Republicans are channeling tax dollars to right-wing institutes at colleges across the nation. What’s the endgame?
By Kathryn Joyce, Published May 31, 2022 6:00AM (EDT)
Last fall, when professors at Flagler College, a private liberal arts school in St. Augustine, Florida, gathered for a faculty senate meeting, they learned that the college administration had worked with their local legislator to propose a new academic center on campus, the Flagler College Institute for Classical Education.
To administrators, it was an exciting prospect: the chance to receive $5 million from the state to shore up their “first year seminar,” a universal core curriculum for incoming freshmen intended to help students, particularly first-generation students, prepare for the rigors of college.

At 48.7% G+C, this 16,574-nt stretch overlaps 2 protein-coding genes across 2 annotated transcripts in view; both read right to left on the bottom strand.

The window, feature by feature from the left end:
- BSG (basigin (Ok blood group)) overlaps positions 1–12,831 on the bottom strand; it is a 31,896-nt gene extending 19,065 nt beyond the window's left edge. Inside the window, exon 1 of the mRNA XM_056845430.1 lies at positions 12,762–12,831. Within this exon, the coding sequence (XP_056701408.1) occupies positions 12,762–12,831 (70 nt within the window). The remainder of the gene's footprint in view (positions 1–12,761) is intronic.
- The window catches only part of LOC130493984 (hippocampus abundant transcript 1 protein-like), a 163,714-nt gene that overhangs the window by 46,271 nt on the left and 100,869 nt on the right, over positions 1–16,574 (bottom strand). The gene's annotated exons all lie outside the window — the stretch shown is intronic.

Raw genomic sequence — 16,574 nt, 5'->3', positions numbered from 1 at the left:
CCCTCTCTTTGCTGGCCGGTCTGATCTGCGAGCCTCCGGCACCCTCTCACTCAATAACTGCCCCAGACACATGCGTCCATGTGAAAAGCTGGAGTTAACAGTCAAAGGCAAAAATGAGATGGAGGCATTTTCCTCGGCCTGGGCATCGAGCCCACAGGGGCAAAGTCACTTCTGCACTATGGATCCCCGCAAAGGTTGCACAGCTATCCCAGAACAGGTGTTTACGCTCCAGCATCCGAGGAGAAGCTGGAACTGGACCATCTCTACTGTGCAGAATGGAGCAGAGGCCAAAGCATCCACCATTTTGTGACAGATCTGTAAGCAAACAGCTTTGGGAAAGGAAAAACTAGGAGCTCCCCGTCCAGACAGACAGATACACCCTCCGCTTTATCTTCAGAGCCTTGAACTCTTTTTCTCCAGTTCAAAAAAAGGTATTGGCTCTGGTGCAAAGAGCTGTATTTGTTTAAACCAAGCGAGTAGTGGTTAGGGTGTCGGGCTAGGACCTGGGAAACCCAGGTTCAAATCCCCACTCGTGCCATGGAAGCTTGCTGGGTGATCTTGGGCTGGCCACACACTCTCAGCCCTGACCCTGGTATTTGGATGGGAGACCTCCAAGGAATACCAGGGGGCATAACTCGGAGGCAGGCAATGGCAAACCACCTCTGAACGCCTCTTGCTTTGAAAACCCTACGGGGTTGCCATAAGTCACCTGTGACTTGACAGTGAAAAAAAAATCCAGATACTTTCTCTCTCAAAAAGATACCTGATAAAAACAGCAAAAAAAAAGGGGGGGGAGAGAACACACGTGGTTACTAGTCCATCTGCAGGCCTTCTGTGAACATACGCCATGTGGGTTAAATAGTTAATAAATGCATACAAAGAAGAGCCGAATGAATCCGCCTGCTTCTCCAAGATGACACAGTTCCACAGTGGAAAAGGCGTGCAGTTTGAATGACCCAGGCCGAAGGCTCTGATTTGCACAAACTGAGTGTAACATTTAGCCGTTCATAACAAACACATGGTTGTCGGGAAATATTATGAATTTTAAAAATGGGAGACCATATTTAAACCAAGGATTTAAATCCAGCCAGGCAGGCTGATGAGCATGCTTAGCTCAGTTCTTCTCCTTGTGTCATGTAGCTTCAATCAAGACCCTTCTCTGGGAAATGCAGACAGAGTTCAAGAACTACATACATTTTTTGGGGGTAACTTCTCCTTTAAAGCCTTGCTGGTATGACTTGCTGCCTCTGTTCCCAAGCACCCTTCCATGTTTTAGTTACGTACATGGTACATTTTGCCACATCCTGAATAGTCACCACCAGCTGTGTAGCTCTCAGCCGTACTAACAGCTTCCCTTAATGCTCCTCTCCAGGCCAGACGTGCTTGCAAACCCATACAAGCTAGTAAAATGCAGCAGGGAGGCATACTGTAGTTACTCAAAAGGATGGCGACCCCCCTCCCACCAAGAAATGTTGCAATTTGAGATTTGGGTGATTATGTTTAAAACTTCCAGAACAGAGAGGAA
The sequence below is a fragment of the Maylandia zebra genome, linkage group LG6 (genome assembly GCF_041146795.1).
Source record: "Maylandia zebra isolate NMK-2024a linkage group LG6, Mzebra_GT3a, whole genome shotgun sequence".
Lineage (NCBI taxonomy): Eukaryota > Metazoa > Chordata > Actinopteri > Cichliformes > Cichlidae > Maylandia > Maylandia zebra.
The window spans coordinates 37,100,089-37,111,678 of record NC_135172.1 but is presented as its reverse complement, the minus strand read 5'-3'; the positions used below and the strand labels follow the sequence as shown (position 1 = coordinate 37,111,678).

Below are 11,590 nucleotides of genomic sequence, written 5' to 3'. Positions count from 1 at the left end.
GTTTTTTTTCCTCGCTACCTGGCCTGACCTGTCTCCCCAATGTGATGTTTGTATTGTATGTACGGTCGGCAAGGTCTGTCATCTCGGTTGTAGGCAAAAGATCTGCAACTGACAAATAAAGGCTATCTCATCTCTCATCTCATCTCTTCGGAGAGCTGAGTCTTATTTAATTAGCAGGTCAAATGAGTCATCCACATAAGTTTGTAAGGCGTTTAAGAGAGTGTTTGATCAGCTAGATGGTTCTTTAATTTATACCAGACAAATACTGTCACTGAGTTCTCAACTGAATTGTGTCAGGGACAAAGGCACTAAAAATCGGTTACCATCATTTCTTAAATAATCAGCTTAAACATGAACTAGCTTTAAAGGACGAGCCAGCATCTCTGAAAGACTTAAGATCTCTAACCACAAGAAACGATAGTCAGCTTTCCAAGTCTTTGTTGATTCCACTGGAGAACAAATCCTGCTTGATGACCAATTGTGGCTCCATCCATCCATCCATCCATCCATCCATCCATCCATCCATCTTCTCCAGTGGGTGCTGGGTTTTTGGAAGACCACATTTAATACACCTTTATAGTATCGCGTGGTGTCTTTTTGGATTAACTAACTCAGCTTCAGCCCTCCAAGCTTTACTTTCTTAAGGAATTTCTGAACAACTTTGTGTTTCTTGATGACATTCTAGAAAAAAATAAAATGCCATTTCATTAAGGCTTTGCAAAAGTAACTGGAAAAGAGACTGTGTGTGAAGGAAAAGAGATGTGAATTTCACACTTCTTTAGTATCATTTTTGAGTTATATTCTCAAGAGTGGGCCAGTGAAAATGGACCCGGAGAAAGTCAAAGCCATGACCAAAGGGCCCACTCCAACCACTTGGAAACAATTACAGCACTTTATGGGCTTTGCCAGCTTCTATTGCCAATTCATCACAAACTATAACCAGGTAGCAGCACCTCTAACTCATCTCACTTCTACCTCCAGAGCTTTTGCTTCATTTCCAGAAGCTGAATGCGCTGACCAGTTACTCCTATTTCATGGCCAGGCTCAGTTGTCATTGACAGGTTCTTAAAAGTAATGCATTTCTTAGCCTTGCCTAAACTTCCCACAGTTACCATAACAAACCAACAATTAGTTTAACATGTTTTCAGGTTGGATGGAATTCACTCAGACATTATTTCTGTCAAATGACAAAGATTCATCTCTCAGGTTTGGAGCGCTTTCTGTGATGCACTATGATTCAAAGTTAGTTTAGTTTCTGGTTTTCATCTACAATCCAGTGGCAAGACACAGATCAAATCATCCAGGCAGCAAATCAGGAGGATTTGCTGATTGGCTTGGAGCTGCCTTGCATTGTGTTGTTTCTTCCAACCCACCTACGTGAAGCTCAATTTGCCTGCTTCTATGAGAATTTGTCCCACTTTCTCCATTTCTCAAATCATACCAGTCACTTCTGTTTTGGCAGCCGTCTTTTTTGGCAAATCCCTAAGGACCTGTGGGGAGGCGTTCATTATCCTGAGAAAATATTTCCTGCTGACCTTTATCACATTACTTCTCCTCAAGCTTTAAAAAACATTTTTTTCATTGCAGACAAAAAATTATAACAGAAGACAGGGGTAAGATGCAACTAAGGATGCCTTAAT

But some faculty members felt concerned, reading between the lines in a state that has become ground zero for the nation’s education debates — where Gov. Ron DeSantis, a Trump-style Republican with his eyes on the White House, has imposed gag orders and mandates on K-12 schools and described universities as “hotbeds of stale ideology” and “indoctrination factories.”